Carbonate Petrography

Carbonate petrography is the study of limestones, dolomites and associated deposits under optical or electron microscopes greatly enhances field studies or core observations and can provide a frame of reference for geochemical studies.

25 strangest Geologic Formations on Earth

The strangest formations on Earth.

What causes Earthquake?

Of these various reasons, faulting related to plate movements is by far the most significant. In other words, most earthquakes are due to slip on faults.

The Geologic Column

As stated earlier, no one locality on Earth provides a complete record of our planet’s history, because stratigraphic columns can contain unconformities. But by correlating rocks from locality to locality at millions of places around the world, geologists have pieced together a composite stratigraphic column, called the geologic column, that represents the entirety of Earth history.

Folds and Foliations

Geometry of Folds Imagine a carpet lying flat on the floor. Push on one end of the carpet, and it will wrinkle or contort into a series of wavelike curves. Stresses developed during mountain building can similarly warp or bend bedding and foliation (or other planar features) in rock. The result a curve in the shape of a rock layer is called a fold.

Oil and Gas

Oil and Gas

What Are Oil and Gas? 

For reasons of economics and convenience, industrialized societies today rely primarily on oil (petroleum) and natural gas for their energy needs. Oil and natural gas, both fossil fuels, consist of hydrocarbons, chain-like or ring-like molecules made of carbon and hydrogen atoms. Chemists consider hydrocarbons to be a type of organic chemical.
Some hydrocarbons are gaseous and invisible, some resemble a watery liquid, some appear syrupy, and some are solid. The viscosity (ability to flow) and the volatility (ability to evaporate) of a hydrocarbon product depend on the size of its molecules. Hydrocarbon products composed of short chains of molecules tend to be less viscous (meaning they can flow more easily) and more volatile (meaning they evaporate more easily) than products composed of long chains, because the long chains tend to tangle up with each other. Thus, short-chain molecules occur in gaseous form (natural gas) at room temperature, moderate-length-chain molecules occur in liquid form (gasoline and oil), and long-chain molecules occur in solid form (tar).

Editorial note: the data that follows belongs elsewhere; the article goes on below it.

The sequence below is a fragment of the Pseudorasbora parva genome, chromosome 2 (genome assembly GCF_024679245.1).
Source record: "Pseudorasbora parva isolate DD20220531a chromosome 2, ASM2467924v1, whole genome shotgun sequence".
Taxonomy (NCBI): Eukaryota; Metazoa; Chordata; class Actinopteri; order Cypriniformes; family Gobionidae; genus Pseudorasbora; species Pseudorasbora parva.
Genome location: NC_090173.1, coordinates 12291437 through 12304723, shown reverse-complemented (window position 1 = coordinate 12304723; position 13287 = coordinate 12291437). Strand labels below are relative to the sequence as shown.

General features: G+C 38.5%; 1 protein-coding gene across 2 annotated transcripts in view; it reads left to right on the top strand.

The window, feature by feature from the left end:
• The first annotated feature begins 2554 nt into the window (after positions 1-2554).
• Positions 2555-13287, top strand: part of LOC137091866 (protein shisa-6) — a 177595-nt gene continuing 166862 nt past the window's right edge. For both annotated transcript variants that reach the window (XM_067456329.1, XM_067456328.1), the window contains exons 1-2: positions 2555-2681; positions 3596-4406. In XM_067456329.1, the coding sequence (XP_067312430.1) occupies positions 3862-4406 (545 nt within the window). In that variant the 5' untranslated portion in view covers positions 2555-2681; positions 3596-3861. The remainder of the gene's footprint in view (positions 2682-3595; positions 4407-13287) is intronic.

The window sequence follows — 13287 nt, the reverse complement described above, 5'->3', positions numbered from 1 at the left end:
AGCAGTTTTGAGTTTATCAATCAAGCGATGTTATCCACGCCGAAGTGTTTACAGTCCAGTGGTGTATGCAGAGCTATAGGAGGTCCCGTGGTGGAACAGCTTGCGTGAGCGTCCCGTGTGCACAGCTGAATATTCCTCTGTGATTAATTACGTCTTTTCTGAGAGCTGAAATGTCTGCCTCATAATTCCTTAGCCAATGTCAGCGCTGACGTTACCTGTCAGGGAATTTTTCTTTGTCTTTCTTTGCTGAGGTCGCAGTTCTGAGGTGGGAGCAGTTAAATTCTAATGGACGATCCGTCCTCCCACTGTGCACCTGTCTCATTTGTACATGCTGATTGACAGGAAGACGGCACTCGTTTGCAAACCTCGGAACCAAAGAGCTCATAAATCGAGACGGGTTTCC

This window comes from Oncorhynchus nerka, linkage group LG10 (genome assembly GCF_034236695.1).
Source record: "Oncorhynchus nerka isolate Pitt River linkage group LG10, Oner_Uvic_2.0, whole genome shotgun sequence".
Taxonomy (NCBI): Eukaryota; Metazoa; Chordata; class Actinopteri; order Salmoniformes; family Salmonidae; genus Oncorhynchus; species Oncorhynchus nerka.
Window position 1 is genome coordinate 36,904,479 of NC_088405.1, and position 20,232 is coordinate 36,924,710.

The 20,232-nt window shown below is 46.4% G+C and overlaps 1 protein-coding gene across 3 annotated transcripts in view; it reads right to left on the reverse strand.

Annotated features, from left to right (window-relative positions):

The Geologic Column

The Geologic Column

Global correlation of strata led to the development of the geologic column.
As stated earlier, no one locality on Earth provides a complete record of our planet’s history, because stratigraphic columns can contain unconformities. But by correlating rocks from locality to locality at millions of places around the world, geologists have pieced together a composite stratigraphic column, called the geologic column, that represents the entirety of Earth history (figure above a, b). The column is divided into segments, each of which represents a specific interval of time. The largest subdivisions break Earth history into the Hadean, Archean, Proterozoic, and Phanerozoic Eons. (The first three together constitute the Precambrian.) The suffix zoic means life, so Phanerozoic means visible life, and Proterozoic means first life. (It wasn’t until after the eons had been named that geologists determined that the earliest life, cells of Bacteria and Archaea, appeared in the Archean Eon.) The Phanerozoic Eon is subdivided into eras. In order from oldest to youngest, they are the Paleozoic (ancient life), Mesozoic (middle life), and Cenozoic (recent life) Eras. We further divide each era into periods and each period into epochs.